When Kip and I got married, we were surprised by the many similarities in our families. His dad was born two months before mine. His mother was born ten months after mine. I was born two weeks after Kip’s youngest sister. My Brother, Billy was born on July 28, 1944 and Kip was born two weeks later on August 12, 1944.
Mom with baby Billy and Irma and Jeff Sanderson.
Our father’s were both in WWII, both in the Army, both in the Army Corps of Engineers, and served in the Central Pacific.
Dad served from June of 1942 until December of 1946. He went overseas September 20th 1944… two months after my brother, Billy was born and didn’t come back to the states until January 4th of 1946. That means Billy was almost a year and a half when Dad got back.
Dad was a sharpshooter (M-1 rifle). His occupation is listed on his discharge papers as a Construction Foreman.
Kip’s dad enlisted for four years and then reenlisted. He served in Guam and then Italy. He went overseas, but was able to come back for a brief time when Kip was born in August of 1944. Kip has an older sister that was born on the 4th of July 1942.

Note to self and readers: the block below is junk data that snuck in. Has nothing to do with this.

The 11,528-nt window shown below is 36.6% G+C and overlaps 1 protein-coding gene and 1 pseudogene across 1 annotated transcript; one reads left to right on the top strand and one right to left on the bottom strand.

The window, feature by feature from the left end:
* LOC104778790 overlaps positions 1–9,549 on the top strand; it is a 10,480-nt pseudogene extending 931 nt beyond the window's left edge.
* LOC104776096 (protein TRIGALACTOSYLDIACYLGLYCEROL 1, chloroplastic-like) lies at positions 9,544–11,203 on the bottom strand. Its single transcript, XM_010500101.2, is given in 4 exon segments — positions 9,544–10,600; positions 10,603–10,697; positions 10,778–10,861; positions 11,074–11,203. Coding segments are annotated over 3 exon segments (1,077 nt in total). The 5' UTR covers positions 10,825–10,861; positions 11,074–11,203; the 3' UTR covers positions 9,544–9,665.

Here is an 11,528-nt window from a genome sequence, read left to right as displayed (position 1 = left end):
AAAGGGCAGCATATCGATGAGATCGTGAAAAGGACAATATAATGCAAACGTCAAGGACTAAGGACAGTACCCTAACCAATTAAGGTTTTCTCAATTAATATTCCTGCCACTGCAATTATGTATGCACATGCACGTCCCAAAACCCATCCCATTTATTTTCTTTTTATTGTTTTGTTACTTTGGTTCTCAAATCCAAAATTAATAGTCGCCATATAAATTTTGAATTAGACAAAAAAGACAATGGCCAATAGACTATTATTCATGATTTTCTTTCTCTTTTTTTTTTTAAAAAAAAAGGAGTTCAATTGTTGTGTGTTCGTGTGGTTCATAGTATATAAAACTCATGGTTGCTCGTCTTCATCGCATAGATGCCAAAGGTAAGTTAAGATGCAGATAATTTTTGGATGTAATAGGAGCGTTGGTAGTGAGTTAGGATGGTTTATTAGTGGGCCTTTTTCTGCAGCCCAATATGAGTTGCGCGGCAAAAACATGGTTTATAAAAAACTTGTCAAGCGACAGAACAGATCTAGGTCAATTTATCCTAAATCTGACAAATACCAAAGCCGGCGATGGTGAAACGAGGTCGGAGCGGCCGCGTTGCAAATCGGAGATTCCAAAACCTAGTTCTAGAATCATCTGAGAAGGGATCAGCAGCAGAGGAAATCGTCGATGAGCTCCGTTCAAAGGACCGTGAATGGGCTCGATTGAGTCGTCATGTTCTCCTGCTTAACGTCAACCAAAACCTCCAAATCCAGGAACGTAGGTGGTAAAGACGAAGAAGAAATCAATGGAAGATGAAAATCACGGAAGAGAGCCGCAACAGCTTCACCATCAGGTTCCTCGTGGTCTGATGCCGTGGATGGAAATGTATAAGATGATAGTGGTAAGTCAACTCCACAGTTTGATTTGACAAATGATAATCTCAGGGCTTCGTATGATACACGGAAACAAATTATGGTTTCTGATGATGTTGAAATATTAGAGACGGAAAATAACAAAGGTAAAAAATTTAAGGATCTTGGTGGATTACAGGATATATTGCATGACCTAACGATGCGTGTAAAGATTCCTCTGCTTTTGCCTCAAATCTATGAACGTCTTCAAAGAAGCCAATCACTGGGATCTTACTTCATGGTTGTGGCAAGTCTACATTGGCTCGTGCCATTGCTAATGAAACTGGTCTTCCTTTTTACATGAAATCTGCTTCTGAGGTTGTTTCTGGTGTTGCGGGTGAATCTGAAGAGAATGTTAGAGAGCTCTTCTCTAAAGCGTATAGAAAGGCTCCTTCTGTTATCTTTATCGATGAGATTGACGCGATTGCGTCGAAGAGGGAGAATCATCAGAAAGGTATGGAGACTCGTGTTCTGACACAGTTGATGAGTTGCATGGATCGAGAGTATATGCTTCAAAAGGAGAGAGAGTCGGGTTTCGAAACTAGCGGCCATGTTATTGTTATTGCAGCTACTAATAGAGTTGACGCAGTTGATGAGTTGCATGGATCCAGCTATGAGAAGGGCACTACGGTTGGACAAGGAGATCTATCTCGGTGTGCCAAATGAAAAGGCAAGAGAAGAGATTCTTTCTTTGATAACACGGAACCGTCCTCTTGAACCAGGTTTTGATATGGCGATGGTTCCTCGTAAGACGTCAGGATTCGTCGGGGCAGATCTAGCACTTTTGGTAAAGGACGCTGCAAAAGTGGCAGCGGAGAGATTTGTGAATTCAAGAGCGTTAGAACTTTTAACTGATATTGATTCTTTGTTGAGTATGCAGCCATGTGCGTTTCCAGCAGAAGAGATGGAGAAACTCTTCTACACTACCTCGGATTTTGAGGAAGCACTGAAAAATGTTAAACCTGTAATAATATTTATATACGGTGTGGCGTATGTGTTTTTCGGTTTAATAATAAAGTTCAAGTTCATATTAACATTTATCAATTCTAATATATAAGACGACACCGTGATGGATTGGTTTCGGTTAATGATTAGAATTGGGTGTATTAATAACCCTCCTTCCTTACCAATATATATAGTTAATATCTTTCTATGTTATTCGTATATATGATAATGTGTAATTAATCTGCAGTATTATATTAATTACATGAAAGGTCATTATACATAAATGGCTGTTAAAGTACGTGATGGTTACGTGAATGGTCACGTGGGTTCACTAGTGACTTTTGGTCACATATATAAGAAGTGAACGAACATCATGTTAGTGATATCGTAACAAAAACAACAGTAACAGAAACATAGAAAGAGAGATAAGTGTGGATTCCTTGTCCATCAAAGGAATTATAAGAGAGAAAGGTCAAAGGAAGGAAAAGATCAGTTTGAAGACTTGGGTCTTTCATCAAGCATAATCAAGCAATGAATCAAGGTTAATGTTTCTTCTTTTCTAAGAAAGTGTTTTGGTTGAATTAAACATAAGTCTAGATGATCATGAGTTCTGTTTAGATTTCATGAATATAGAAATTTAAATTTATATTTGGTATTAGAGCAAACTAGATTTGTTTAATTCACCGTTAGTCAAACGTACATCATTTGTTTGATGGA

Mack with a friend, Kip’s dad is on the right, Mack and Naomi dancing, Naomi, Karen and Kip at her mother’s house.
Kip’s mother was one of the wives who got the dreaded knock on the door. At the age of twenty-seven, her husband Mack, was killed in an accident in Italy.
It was over two months before his body was returned to Laramie, WY. Kip’s mother insisted they open the casket. I can understand her need to make sure it was really him.
I also want to honor my second father, Gus for his years of service. He served during the Korean conflict. I read that thirty-six thousand Americans died there. Gus was only nineteen in 1950 when the war started. I don’t think he had to go overseas. He’s a proud veteran and has done a lot with, and for, the American Legion.
It’s amazing how wars change the course of so many lives. A friend of mine said she thinks we’re starting to appreciate our veterans more than we used to. Their families deserve our greatest respect and appreciation, too.
The picture below was posted by another friend of mine.
God Bless the United States of America!
Oh how sad to have that type of visitation! Freedom and having the greatest democracy in the world has come at a great cost. Hope it never happens again. Great tribute MG!!!
Thanks 07. Sadness, pride, and gratitude all rolled into one.
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What a touching post, Mary. The similarities between your family and Kip’s is amazing!!